Some may consider his name sacrilegious, when in fact it's only one generation removed from the truth. Micah LeVar Troy's FATHER holds the true title as a man of the cloth, but his son combined a dirty South rap style with the influence of poppa's religion and adopted the moniker (presumably with his blessing) to describe his style. It's this dichotomy between heaven and hell, gospel music and gangster rap that fueled his rise from a young whippersnapper to a nationally recognized MC. Well that, and a feud with Master P over getting his national debut distributed by Priority Records. That's in the past now, because Troy is not only on Universal Records, he's a "Universal Soldier."
Troy is pulling out all the stops this time. Timbaland produces two tracks including the lead single "Are We Cuttin'," Lil Jon does three joints, and Jazze Pha does two songs as well. Surprisingly names that may not be instantly recognizable provide some of the best work; such as Tony "T-Cap" Sims on songs like the catchy piano bounce of "If I Wasn't Rappin'" and "When He Comes" featuring the ELDER Pastor Troy. The aptly named Church Boi also provides the smoothed and simple knock of Troy's feud sequel "No Mo Play in GA Pt. 2."
The music is definitely Troy's strength, because it's designed for people who like to get crunk and throw bows. In all likelihood, many of these tracks will be on Screw-style slowed-up tapes, if they aren't already. The bad news is that as an MC, Troy doesn't have the lyric writing wit of Lil' Flip or the storytelling ability of Scarface. As a slow-flowing rapper, he doesn't even have the charisma of Eightball. Calling Pastor Troy's rhymes "simplistic" is an understatement; but the words of "If They Kill Me" should suffice as an example:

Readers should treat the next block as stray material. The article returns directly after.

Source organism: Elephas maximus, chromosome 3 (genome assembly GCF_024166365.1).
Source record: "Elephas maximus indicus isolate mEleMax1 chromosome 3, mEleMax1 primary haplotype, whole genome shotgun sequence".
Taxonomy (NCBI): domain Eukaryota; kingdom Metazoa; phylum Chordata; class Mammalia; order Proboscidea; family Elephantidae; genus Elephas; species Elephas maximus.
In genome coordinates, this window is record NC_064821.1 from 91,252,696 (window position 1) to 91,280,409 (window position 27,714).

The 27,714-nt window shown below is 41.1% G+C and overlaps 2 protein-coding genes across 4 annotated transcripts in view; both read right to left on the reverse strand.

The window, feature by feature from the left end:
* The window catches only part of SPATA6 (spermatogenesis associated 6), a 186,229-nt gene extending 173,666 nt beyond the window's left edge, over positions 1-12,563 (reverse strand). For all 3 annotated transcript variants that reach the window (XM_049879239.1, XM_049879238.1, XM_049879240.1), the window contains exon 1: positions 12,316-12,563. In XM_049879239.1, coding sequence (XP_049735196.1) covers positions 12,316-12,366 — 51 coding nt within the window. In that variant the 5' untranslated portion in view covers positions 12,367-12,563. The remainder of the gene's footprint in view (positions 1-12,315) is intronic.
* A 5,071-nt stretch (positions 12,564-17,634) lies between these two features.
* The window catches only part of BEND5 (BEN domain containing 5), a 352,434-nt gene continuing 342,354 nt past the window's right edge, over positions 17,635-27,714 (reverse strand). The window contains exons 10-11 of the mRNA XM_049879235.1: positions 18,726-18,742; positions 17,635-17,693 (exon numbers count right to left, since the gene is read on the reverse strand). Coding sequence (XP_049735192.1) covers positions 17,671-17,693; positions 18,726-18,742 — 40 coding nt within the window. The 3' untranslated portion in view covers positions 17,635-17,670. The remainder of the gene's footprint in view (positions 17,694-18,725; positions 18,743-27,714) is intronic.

"This is a song, for them niggaz talkin bout killin me
Somethin to listen to, before I go on my killin spree
Y'all niggaz ain't shit to me, a bunch of followers
And when I catch yo' ass, I'ma swallow ya
Bitch I'ma bury ya! The more the merri-er
I pray ya, out witcha niggaz, they can carry ya"
Troy's lanky drawl changes about as often as rednecks change brands of beer, which means the Pastor gets an A for consistancy and an F for musicality. It's somewhat ironic that this son of a preacher man raps about more violence and mayhem than most of his No Limit rivals put together, yet somehow manages to make it half as interesting. When the good Pastor injects a little more thought into his rhymes, on songs like the conceptual bonus track "Vice Versa," he provides a glimpse into what an album with dirty beats AND tight lyrics could've been. Contemporaries like Miracle and Mystikal do the "militant" Southern rap style of raspy yelling better, so what's left for Pastor Troy? Not much. If you completely ignore the words "Universal Soldier" is a good album, but they're so monotonous it's hard to do. Troy, leave the preachin' to dad.
Music Vibes: 7 of 10 Lyric Vibes: 3 of 10 TOTAL Vibes: 5 of 10
Originally posted: October 8, 2002